Tag Archives | Wall Street

U.S. Goverment Says Drug Cartel-Linked Banking Giant HSBC Is Too Big To Jail

HSBC was fined of $1.9 billion this week for laundering billions of dollars for Colombian and Mexican drug cartels. It’s worth noting that for the world’s second largest bank, with trillions in assets, this is equivalent to a littering ticket. The New York Times writes:

It is a dark day for the rule of law. Federal and state authorities have chosen not to indict HSBC, the London-based bank, on charges of vast and prolonged money laundering, for fear that criminal prosecution would topple the bank and, in the process, endanger the financial system. They also have not charged any top HSBC banker in the case, though it boggles the mind that a bank could launder money as HSBC did without anyone in a position of authority making culpable decisions.

When prosecutors choose not to prosecute to the full extent of the law in a case as egregious as this, the law itself is diminished.

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The Psyche Of The Wall Street Quant

Via Ghost Exchange, excerpts from a fascinating PBS interview with former hedge fund analyst Cathy O’Neil on the culture within Wall Street:

The basic cultural assumptions were not pleasant to me. The sort of most basic cultural assumption was that as a smart person, we have the right to take advantage of the system and of “dumb people.” And that is sort of — I mean, I guess I should have known, going into a hedge fund, that’s what people think.

I was thinking of it naively, more like, “Oh, there’s a system, and we should see what inefficiencies there are in the system and add information.” I mean, I just sort of drank that Kool-Aid. But once I was inside, I realized that’s not really how people think about it. They think, “Well, of course we’re going to take advantage, because we’re smart, and we can. We have better tools, and our tools are our brains.” Take advantage of absolutely everything and everyone that we can, in any way we can.

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American Banks’ Record-Shattering Crime Spree

The hottest new revenue flow trend in banking is simply stealing money from your customers. Via the Village Voice:

You wouldn’t know it by watching the news or reading the paper, but America’s banks are on the largest crime spree the country has ever known. Let’s go to the highlight reel, shall we?

In July, Wells Fargo paid a $175 million settlement after the feds caught its brokers systematically pushing minority customers into mortgages with higher rates and fees, even though they posed the same credit risks as whites. One study found that Wells Fargo charged Hispanics $2,000 more in what the Justice Department called a “racial surtax.” The bank docked blacks nearly $3,000 extra for their own improper pigmentation.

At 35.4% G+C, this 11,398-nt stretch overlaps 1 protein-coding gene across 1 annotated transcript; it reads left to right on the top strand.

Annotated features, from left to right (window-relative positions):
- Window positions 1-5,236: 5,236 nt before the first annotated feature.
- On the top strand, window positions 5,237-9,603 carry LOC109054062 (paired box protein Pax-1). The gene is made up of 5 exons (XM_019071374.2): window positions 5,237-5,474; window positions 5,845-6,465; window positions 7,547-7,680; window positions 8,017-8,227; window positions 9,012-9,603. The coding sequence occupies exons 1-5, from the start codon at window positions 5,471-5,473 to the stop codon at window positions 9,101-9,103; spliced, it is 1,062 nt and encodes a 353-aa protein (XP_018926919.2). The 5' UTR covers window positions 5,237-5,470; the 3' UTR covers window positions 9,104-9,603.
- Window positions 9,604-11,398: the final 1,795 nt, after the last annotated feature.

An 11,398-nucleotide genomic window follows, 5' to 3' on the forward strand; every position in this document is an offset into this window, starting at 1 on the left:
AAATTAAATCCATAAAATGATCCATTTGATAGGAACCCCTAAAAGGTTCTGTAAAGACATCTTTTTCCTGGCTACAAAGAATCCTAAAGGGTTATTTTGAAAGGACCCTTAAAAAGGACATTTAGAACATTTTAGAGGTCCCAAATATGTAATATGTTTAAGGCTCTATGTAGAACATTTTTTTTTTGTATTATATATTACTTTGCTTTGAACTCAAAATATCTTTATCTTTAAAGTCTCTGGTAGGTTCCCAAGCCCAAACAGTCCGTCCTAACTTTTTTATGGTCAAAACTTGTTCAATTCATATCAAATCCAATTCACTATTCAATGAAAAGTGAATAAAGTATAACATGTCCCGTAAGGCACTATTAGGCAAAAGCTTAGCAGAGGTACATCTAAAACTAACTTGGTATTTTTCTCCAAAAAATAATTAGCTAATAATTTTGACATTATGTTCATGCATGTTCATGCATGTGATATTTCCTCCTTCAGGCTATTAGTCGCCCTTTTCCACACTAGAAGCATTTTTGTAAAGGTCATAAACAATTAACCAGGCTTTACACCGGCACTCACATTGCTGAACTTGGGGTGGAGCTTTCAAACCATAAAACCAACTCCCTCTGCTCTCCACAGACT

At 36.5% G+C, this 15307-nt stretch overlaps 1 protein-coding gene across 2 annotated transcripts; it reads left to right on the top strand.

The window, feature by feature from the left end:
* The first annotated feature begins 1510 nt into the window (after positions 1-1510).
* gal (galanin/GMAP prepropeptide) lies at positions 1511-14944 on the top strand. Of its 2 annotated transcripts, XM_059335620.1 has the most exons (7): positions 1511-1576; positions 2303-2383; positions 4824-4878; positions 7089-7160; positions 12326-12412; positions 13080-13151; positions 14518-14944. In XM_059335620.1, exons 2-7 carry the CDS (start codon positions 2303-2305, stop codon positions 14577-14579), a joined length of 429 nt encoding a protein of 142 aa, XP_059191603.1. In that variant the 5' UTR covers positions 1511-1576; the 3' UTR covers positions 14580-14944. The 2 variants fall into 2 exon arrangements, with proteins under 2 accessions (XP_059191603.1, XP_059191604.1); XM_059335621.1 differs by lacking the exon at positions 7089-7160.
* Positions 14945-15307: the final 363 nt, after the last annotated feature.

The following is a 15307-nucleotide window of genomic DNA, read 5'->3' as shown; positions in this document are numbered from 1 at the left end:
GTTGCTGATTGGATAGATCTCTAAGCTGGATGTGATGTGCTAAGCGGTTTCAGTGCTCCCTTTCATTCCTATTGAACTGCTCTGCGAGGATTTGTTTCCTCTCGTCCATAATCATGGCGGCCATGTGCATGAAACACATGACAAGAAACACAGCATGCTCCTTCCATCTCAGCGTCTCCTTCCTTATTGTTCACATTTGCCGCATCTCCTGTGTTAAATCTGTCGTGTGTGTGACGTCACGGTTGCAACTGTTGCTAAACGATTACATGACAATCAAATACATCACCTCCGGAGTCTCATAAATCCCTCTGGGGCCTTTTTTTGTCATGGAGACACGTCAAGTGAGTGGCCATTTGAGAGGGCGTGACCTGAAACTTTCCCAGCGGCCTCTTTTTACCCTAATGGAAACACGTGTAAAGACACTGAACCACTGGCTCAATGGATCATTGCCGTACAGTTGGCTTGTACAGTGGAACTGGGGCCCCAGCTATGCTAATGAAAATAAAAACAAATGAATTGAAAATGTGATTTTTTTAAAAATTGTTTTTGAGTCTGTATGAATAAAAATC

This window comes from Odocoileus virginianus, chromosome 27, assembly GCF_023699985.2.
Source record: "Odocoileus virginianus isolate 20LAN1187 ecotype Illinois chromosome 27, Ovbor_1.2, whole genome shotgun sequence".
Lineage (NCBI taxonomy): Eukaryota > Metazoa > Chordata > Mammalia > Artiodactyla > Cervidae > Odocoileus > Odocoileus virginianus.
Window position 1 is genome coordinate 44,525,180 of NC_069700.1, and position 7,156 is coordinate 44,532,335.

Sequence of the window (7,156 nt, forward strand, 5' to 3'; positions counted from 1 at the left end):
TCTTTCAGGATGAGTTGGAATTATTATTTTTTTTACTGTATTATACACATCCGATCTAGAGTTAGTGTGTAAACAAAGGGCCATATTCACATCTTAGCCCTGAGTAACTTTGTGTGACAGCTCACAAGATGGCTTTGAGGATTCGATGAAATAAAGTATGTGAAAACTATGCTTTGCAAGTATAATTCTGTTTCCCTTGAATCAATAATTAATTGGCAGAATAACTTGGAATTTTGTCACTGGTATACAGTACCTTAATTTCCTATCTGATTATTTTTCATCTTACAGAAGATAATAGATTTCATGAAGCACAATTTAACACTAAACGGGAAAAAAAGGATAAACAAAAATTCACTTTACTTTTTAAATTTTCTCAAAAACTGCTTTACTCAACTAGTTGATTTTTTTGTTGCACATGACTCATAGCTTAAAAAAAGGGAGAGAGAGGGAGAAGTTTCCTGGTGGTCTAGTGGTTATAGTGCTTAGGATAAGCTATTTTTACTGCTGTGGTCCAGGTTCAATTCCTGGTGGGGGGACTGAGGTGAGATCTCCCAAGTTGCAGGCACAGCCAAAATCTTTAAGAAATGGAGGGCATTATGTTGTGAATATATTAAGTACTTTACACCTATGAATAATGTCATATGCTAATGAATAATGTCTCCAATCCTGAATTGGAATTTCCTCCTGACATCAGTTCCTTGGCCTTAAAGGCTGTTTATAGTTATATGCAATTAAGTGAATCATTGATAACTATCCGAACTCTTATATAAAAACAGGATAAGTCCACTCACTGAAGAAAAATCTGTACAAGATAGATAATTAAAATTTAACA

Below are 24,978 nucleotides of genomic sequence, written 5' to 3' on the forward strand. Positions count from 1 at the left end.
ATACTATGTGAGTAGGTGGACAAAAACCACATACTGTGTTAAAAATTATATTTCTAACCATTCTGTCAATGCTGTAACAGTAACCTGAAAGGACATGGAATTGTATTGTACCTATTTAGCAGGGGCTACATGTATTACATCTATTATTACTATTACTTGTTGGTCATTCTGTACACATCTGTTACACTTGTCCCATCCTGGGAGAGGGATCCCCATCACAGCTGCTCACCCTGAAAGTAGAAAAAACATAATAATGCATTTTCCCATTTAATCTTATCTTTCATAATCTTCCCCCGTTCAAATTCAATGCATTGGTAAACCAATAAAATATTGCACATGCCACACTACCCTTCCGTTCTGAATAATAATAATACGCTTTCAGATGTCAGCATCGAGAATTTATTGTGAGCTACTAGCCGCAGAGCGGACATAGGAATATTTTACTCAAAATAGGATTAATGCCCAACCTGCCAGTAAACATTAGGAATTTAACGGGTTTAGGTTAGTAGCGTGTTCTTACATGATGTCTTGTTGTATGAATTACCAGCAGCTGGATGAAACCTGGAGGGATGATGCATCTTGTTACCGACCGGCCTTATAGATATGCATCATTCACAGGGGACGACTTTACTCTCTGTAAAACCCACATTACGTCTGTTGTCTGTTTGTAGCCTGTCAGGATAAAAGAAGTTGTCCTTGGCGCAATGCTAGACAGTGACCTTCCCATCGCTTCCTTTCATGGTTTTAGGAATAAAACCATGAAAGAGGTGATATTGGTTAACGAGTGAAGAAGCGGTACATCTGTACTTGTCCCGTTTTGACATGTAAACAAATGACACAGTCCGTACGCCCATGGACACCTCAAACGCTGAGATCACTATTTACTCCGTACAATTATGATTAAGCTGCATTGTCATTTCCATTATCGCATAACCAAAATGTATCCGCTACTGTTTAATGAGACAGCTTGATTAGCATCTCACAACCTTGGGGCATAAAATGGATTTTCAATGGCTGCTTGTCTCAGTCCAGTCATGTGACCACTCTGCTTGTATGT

But despite a colossal civil rights fraud perpetrated against 30,000 customers, the settlement amounted to just .011 percent of the San Francisco bank’s annual income.

Across the country, in Minneapolis, U.S.

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Shadow Banking Industry Now Worth $76 Trillion

Will unregulated, debt-based financial products destroy the world? Bloomberg reports that the funneling of capital into instruments of so-called “shadow banking” continues to balloon to unimaginably large proportions:

The shadow banking industry has grown to about $67 trillion, leading global regulators to seek more oversight of financial transactions that fall outside traditional oversight. The Financial Stability Board, a global financial policy group comprised of regulators and central bankers, found that shadow banking grew by $41 trillion between 2002 and 2011.

The size of the shadow banking system, which includes the activities of money market funds, monoline insurers and off-balance sheet investment vehicles, “can create systemic risks” and “amplify market reactions when market liquidity is scarce,” the FSB said.

Supervisors consider shadow banking activities to be those that allow banks to carry out business off balance sheets, as well as those which allow investors to bypass lenders and the functions they traditionally fulfill on the markets.

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Woman Sues 12 Of The World’s Largest Banks Over Libor Rate Manipulation

In short, the pillars of finance are accused of illegally boosting Libor at the start of each month in order to inflate the interest rates (based on Libor and calculated at the beginning of the month) paid by as many as 100,000 mortgage holders, in what would seem to be the bilking of a pretty immense sum of money, CNBC reports:

A pensioner whose home was repossessed is taking on some of the world’s leading banks in the first known class-action lawsuit claiming that alleged Libor manipulation made mortgage repayments for thousands of Americans more expensive than they should have been. The subprime mortgages of Annie Bell Adams and her four co-lead plaintiffs were securitised into Libor-based collateralised debt obligations and sold by banks to investors.

The class action, filed in New York, alleges that traders at 12 of the biggest banks in Europe and North America – including Barclays, Bank of America and UBS – were incentivised to manipulate the London interbank offered rate to a higher rate on certain dates on which adjustable mortgage interest rates were reset.